Project Name: Untamed Pavillion
Practice: Daffonchio Architects
Firm Location: Johannesburg
Gross Built up Area: 2016
Project Location: Cape Town, South Africa
Lead Architects: Enrico Daffonchio
Design Team: David Davidson
Others: Sculptor - Dylan Lewis, Writer/Poet - Ian McCallum
Photo Credits: Elsa Young, Henrique WildingMore Specs
(Text as submitted by the Architect)
Untamed is the result of a collaborative process between a sculptor, writer and an architect. Dylan Lewis the sculptor, and originator of the project, had a strong intuitive idea about the subject Ian McCallum, the writer, discusses in his book, ‘Ecological Intelligence’. Dylan then researched architects who are environmentally conscious and who have collaborated with artists before and approached Enrico Daffonchio.
With regards to the completion date of Untamed Pavilion, it continued evolving when from its initial birthplace at Kirstenbosch Botanical gardens in 2010 it was relocated to the Dylan Lewis Sculpture Gardens in Stellenbosch in 2015.
Here a brickwork extension was added behind the pavilion incorporating store rooms, a kitchen, bathrooms, and a planted roof. The increase in floorspace (almost triple its original size) allowed for a bigger exhibition space, and so the Pavilion was reopened in 2016.
All materials were assessed in relation to ease of construction + fabrication, ease of de-construction, ease of transport and recyclability. This produced an interesting description of the birth, life and recyclability of all materials used, whether they are “green” like the solar panels that power the building, or “standard” materials. The main sustainable aspect of the building is that 90% of it can be reassembled in a different location.
The concept for the building is the tension and contrast between the man-made and natural. This is represented in the building through the main material elements, the green wall and the steel structure.
When choosing the man made material to oppose the green wall, steel gave the best solution as it is easy to assemble and dissemble, and it has a great expressive quality when it is rusted. The changeability of this material was aesthetically attractive as it and weathers and ages during its life span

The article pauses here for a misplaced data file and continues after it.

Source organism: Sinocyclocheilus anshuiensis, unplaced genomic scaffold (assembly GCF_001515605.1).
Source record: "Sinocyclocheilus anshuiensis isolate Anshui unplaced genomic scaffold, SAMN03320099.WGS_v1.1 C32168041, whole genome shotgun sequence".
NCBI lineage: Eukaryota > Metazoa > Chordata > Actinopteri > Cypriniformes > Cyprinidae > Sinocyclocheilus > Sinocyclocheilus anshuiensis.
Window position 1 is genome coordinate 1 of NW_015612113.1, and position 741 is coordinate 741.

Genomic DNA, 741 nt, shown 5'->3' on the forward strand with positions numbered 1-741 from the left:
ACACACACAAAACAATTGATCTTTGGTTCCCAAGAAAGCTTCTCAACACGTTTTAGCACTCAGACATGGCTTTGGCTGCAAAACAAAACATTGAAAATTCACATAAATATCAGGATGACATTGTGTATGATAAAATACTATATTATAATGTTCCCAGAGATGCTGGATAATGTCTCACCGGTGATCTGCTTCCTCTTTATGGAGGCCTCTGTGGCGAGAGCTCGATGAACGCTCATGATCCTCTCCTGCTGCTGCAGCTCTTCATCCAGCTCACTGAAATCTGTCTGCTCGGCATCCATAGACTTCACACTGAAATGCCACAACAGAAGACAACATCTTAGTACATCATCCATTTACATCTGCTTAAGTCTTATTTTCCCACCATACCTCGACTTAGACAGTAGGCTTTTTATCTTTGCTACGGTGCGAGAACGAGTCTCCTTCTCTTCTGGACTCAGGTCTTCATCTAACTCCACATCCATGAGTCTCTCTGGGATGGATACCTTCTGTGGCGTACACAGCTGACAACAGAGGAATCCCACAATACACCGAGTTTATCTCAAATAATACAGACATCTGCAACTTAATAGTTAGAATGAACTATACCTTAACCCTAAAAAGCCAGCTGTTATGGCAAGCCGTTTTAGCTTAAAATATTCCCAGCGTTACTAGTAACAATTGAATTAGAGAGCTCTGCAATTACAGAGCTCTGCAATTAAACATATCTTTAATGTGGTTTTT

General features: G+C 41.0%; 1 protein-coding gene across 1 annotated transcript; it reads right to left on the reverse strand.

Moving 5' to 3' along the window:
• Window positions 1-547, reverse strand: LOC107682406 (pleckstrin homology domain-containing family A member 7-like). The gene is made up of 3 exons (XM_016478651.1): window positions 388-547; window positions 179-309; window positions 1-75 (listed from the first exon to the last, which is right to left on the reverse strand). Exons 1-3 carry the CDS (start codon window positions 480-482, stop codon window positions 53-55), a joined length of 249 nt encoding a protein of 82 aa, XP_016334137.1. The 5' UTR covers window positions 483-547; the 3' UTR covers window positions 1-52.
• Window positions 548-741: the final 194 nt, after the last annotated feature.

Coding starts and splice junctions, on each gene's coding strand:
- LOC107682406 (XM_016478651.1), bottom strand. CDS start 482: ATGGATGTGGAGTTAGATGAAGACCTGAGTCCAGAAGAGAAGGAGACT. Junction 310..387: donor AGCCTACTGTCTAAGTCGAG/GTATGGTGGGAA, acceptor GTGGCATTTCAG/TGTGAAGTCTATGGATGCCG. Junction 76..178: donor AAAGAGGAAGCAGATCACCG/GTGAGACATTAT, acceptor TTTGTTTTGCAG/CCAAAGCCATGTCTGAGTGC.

The architectural design process began with the relationship between the site and the structure. Given that the site was the Kirstenbosch botanical gardens, which is a World Heritage Site, it was important that the pavilion visually blended into the surroundings. The dominant shape of the building is therefore horizontal without any angles, in order to layer is subtly within the natural backdrop of Kirstenbosch. As it progressed, the plan of the building became informed by the ritual dance of San hunters who follow a spiral-like path in hunting ceremonies. At the centre of the spiral the ‘become’ the animal that they will hunt the next day. This narrative fitted seamlessly with Dylan’s incorporation of skulls into his sculptures, as well as the idea of less distinct boundaries between animal and human nature. The walls and ‘living wall’ echo this too: the rusted steel wall elicits certain memories of industrial wastelands, while the ‘living wall’ introduces the idea of nature reclaiming control over the man-made
Dylan Lewis is a world-renowned South African-born sculptor in his mid-forties. He is one of only a handful of living artists to have a solo exhibition at Christie’s of London. In June 2007 the auction, titled ‘Predators and Prey’: The Animal Bronzes of Dylan Lewis saw 75 final editions of his animal works go under the hammer. All the sculptures sold within just 90 minutes, putting Lewis firmly on the art world’s centre stage.
Writer/Poet for the ‘Untamed’ exhibition 2010
McCallum is a medical doctor, psychiatrist and analytical psychologist, as well as a specialist wilderness guide, an author and a poet. He presently directs the Environmental Education programme for the Wilderness Foundation. He has spent much of the past ten years combining his psychiatric practice with writing as well as guiding in Southern Africa and parts of East Africa. His special interests focus on evolutionary theory, human ecology and the animal-human interface.
Daffonchio was born in 1964 in Italy and, with a South African father and Italian mother, grew up between Johannesburg and Northern Italy. With a degree in Architecture from the University of Turin, and after experiences in various fields as diverse as manufacturing, property development and art, started Daffonchio and Associates Architects in 1999.